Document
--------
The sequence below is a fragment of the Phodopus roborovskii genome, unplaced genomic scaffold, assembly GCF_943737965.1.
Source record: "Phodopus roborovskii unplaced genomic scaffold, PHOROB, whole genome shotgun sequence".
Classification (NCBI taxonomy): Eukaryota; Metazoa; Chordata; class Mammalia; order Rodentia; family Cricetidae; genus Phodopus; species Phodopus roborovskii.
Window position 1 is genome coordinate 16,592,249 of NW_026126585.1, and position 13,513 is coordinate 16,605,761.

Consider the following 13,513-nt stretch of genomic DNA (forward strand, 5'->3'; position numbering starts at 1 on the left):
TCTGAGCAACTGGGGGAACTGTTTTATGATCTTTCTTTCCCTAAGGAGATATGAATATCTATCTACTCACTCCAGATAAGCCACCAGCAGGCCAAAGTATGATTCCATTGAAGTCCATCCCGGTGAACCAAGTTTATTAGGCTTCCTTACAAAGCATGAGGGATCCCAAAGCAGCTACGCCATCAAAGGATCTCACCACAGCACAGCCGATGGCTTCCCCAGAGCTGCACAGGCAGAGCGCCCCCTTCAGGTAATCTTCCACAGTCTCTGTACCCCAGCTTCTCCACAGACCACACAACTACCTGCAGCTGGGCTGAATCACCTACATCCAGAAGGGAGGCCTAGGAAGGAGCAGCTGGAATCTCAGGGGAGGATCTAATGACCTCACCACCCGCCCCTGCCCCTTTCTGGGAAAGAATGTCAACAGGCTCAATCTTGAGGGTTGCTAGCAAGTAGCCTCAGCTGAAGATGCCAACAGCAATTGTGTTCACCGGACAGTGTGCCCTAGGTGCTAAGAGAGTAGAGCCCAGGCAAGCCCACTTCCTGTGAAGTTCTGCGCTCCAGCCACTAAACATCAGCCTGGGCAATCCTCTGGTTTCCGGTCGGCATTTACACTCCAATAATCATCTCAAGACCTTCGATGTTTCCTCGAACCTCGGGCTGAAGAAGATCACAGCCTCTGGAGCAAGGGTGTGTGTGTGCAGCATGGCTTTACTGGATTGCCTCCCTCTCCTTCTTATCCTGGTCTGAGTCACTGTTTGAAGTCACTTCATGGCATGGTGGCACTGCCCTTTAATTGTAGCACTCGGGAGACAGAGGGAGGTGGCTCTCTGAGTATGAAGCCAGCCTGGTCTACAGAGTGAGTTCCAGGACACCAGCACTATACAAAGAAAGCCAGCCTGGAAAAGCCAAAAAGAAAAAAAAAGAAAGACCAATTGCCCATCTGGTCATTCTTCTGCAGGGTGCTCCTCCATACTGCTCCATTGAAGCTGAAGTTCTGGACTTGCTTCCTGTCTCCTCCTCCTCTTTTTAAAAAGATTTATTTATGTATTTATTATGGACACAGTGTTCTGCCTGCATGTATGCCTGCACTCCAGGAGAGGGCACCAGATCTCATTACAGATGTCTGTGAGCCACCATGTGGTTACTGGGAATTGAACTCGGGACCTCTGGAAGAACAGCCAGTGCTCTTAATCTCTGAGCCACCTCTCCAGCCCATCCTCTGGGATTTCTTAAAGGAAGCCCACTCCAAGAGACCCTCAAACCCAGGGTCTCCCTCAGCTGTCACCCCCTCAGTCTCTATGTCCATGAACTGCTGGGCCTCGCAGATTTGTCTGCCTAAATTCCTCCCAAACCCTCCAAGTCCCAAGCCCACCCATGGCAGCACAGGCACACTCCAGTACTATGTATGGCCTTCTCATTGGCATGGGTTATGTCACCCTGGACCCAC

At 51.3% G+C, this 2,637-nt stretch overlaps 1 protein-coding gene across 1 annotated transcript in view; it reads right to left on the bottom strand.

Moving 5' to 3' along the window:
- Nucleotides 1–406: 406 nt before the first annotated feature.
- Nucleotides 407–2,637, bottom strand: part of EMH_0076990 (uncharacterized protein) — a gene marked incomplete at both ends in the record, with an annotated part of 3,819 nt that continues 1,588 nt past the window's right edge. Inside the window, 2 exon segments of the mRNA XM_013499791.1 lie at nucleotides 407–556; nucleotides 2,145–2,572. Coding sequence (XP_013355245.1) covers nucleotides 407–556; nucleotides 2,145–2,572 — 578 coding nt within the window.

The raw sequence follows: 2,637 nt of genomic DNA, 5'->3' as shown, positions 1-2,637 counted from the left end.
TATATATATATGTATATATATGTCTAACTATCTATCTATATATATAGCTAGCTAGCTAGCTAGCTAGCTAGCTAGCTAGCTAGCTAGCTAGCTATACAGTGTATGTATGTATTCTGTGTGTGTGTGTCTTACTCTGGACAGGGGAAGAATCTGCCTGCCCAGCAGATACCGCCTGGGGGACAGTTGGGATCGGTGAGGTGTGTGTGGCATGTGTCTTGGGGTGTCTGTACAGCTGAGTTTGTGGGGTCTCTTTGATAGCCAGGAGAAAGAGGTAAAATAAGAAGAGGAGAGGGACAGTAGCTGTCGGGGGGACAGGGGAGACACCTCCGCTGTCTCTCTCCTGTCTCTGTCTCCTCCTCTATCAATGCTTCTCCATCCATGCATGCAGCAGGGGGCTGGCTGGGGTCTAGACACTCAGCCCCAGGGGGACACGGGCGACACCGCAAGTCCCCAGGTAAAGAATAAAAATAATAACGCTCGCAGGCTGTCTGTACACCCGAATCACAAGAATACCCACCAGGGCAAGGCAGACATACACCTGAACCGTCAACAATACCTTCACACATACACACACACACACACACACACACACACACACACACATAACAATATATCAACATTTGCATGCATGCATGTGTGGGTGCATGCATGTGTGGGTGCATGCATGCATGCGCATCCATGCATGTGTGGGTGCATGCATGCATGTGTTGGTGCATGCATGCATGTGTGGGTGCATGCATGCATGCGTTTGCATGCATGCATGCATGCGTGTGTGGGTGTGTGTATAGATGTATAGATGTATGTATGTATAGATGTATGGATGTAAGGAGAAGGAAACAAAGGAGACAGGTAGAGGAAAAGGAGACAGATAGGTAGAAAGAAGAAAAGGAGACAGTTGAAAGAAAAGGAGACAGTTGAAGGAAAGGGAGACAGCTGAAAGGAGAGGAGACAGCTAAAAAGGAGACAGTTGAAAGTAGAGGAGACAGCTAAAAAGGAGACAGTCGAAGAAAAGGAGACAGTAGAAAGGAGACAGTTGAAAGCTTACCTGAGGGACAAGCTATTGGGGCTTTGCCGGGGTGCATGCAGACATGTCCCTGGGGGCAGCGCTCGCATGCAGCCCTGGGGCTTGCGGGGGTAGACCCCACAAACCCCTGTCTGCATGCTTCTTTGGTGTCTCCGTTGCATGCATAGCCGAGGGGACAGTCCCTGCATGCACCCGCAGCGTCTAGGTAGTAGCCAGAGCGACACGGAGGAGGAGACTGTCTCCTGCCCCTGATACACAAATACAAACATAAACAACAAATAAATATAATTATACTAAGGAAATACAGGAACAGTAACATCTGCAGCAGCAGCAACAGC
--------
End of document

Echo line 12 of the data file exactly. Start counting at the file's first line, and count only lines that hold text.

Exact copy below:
TATATATATATGTATATATATGTCTAACTATCTATCTATATATATAGCTAGCTAGCTAGCTAGCTAGCTAGCTAGCTAGCTAGCTAGCTAGCTATACAGTGTATGTATGTATTCTGTGTGTGTGTGTCTTACTCTGGACAGGGGAAGAATCTGCCTGCCCAGCAGATACCGCCTGGGGGACAGTTGGGATCGGTGAGGTGTGTGTGGCATGTGTCTTGGGGTGTCTGTACAGCTGAGTTTGTGGGGTCTCTTTGATAGCCAGGAGAAAGAGGTAAAATAAGAAGAGGAGAGGGACAGTAGCTGTCGGGGGGACAGGGGAGACACCTCCGCTGTCTCTCTCCTGTCTCTGTCTCCTCCTCTATCAATGCTTCTCCATCCATGCATGCAGCAGGGGGCTGGCTGGGGTCTAGACACTCAGCCCCAGGGGGACACGGGCGACACCGCAAGTCCCCAGGTAAAGAATAAAAATAATAACGCTCGCAGGCTGTCTGTACACCCGAATCACAAGAATACCCACCAGGGCAAGGCAGACATACACCTGAACCGTCAACAATACCTTCACACATACACACACACACACACACACACACACACACACACACATAACAATATATCAACATTTGCATGCATGCATGTGTGGGTGCATGCATGTGTGGGTGCATGCATGCATGCGCATCCATGCATGTGTGGGTGCATGCATGCATGTGTTGGTGCATGCATGCATGTGTGGGTGCATGCATGCATGCGTTTGCATGCATGCATGCATGCGTGTGTGGGTGTGTGTATAGATGTATAGATGTATGTATGTATAGATGTATGGATGTAAGGAGAAGGAAACAAAGGAGACAGGTAGAGGAAAAGGAGACAGATAGGTAGAAAGAAGAAAAGGAGACAGTTGAAAGAAAAGGAGACAGTTGAAGGAAAGGGAGACAGCTGAAAGGAGAGGAGACAGCTAAAAAGGAGACAGTTGAAAGTAGAGGAGACAGCTAAAAAGGAGACAGTCGAAGAAAAGGAGACAGTAGAAAGGAGACAGTTGAAAGCTTACCTGAGGGACAAGCTATTGGGGCTTTGCCGGGGTGCATGCAGACATGTCCCTGGGGGCAGCGCTCGCATGCAGCCCTGGGGCTTGCGGGGGTAGACCCCACAAACCCCTGTCTGCATGCTTCTTTGGTGTCTCCGTTGCATGCATAGCCGAGGGGACAGTCCCTGCATGCACCCGCAGCGTCTAGGTAGTAGCCAGAGCGACACGGAGGAGGAGACTGTCTCCTGCCCCTGATACACAAATACAAACATAAACAACAAATAAATATAATTATACTAAGGAAATACAGGAACAGTAACATCTGCAGCAGCAGCAACAGC